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Glowing plants light themselves up

Researchers teach plants the glow-in-the-dark trick used by tropical mushrooms

by Laura Howes
May 3, 2020 | A version of this story appeared in Volume 98, Issue 17


Credit: Planta/C&EN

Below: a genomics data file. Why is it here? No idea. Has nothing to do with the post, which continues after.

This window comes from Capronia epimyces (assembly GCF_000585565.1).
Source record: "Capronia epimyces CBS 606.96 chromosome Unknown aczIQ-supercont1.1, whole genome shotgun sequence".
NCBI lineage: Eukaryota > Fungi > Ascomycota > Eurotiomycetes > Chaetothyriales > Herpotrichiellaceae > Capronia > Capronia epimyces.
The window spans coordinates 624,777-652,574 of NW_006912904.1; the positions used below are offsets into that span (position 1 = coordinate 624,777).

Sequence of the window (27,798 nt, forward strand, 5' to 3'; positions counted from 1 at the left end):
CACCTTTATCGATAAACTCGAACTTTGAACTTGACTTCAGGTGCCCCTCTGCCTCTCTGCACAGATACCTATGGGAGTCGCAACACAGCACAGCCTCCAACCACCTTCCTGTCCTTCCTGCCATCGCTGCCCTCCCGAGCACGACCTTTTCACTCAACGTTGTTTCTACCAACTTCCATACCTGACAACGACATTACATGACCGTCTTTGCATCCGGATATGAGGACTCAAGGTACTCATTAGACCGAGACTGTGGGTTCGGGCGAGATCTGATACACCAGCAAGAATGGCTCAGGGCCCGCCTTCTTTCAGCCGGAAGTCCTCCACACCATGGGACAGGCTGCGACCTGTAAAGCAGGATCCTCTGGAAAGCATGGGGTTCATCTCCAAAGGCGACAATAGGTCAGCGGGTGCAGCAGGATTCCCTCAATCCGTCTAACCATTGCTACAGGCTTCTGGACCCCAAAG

How would you like a living night-light? You might be able to buy one soon, in the form of a plant. Researchers led by Karen Sarkisyan from the London Institute of Medical Sciences and Ilia Yampolsky of the Russian Academy of Sciences made glow-in-the-dark plants by taking a biosynthetic pathway from glowing mushrooms and adding it to tobacco (Nat. Biotechnol. 2020, DOI: 10.1038/s41587-020-0500-9). Sarkisyan is working on commercializing the glowing flora through Moscow-based start-up company Planta. To make plants glow, the researchers diverted some of the plants’ natural supply of the organic molecule caffeic acid, which plants typically use to build the complex polymer lignin, into a metabolic cycle from mushrooms that they added to the plants’ genomes. The cycle converts some of the caffeic acid into a luminescent precursor called 3-hydroxyhispidin. When oxidized by the mushroom enzyme luciferase, 3-hydroxyhispidin produces a photon of green light. Another enzyme then converts the oxidized molecule back to caffeic acid, starting the cycle again. Because the plants don’t need to be dosed with extra chemical reagents, they glow continuously throughout their life cycle. The light can signal the physiological status of the plants and their responses to the environment. That should mean cheaper experiments for plant biologists and maybe glowing house plants for everyone else.


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